They are also known as Uterine Tubes, Salpinges, and Oviducts.
Each fallopian tube is loosely attached on one end to the Ovaries – while the opposite end attaches to the Uterus. An egg is released from the Ovary and it most often heads in the direction of the Fallopian Tubes
Fimbria then sweeps the egg from the ovary into the fallopian tubes. Within the fallopian tubes are Ciliated Epithelia that pushes the egg from the Ovary to the Uterus.
The tubes are typically are 7-14 cm in length.
4 Main Regions of the Tubes:
4.) Intramural oviduct
Function in Fertilization
– As the ovum develops in the ovary – it becomes encapsulated in a sac.
– The sac is known as an Ovarian Follicle
– The egg is pushed towards the Ampulla of the Fallopian tube.
– This is often where the sperm and the egg meet.
– Fertilization occurs and the ovum + sperm become Zygote
– Five days later – or so – the Zygote implants into the Uterine Wall – the Endometrium.
What is an Ectopic Pregnancy?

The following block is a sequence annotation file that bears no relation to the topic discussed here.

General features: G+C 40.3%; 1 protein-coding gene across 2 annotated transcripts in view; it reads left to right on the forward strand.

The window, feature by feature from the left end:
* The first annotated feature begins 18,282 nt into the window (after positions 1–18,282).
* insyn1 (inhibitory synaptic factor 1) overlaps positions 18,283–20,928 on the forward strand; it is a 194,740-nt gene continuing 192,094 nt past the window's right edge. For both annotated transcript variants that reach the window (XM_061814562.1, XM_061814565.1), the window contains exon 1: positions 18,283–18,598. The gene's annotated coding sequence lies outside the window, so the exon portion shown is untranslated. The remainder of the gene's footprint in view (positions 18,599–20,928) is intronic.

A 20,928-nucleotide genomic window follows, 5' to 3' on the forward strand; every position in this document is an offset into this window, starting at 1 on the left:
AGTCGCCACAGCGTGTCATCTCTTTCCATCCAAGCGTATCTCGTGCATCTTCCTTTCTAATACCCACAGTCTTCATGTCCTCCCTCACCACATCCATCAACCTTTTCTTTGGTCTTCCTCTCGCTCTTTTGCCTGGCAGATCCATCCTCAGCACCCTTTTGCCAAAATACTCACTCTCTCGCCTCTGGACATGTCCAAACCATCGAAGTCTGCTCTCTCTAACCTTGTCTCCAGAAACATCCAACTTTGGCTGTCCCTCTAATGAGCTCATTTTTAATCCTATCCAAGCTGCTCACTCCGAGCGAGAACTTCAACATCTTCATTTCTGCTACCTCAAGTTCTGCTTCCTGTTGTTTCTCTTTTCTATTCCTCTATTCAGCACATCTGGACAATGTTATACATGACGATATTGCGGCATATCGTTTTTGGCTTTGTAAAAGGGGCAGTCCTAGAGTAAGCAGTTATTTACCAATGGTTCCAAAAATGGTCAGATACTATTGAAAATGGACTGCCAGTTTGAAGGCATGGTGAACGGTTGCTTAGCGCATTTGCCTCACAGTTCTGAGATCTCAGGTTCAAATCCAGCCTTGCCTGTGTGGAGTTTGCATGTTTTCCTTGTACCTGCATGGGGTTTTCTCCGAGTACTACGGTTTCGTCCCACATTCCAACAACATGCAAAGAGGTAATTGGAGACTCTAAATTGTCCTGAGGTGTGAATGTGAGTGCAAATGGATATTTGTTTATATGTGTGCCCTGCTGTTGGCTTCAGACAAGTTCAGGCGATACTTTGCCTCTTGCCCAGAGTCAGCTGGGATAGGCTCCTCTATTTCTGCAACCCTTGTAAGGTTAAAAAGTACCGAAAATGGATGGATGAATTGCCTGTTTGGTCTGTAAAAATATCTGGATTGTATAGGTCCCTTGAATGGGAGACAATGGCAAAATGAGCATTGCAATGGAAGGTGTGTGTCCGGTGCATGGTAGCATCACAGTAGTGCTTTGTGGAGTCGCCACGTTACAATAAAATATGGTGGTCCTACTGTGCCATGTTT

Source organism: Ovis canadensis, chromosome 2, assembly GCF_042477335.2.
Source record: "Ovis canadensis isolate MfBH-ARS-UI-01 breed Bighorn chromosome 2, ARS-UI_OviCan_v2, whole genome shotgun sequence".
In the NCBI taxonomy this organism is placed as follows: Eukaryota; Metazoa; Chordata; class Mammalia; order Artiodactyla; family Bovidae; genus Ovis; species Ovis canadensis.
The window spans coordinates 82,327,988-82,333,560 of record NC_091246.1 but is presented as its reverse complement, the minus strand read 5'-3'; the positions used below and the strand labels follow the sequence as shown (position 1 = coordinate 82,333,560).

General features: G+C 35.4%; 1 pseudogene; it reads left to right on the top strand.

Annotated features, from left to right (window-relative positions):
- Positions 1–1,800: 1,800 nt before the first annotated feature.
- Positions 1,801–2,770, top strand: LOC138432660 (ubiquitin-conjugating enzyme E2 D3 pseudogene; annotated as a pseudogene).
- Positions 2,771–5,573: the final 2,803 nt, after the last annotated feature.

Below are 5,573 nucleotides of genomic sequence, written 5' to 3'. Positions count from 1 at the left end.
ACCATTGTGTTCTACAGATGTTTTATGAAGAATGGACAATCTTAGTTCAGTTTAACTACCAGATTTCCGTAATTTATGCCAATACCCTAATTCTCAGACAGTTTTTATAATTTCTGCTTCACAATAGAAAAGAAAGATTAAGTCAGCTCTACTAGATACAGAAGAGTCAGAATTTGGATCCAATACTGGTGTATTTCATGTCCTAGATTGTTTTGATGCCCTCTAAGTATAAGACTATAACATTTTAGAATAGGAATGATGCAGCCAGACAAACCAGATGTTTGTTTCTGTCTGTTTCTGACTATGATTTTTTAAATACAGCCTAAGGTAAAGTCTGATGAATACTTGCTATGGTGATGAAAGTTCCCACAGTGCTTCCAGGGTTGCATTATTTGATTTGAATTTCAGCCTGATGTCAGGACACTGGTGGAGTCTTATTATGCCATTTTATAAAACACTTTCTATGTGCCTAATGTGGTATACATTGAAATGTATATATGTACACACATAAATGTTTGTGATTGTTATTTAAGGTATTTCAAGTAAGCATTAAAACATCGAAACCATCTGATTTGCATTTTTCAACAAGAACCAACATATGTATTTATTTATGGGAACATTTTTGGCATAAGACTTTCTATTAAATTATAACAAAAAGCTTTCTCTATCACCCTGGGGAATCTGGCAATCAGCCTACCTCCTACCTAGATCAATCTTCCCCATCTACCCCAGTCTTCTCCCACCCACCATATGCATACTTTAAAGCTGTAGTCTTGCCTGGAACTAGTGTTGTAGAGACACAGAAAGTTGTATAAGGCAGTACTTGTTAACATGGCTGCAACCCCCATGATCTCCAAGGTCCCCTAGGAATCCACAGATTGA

Occasionally the embryo implants into the Fallopian tube instead of the Uterus.
This creates an Ectopic Pregnancy, commonly known as a “tubal pregnancy“.
Ectopic Pregnancies can be a potentially life-threatening situation with possible vaginal bleeding, abdominal pain, or discomfort. Can be very severe pain in some cases.
Different Types of Surgeries Regarding Fallopian Tubes
1.) The Surgical removal of a Fallopian Tube is called – Salpingectomy
2.) To remove both sides – Bilateral Salpingectomy
3.) Removal of a Fallopian Tube and at least one Ovary – Salpingo-Oophorectomy
4.) Restoration of Fallopian Tube Obstruction – Tuboplasty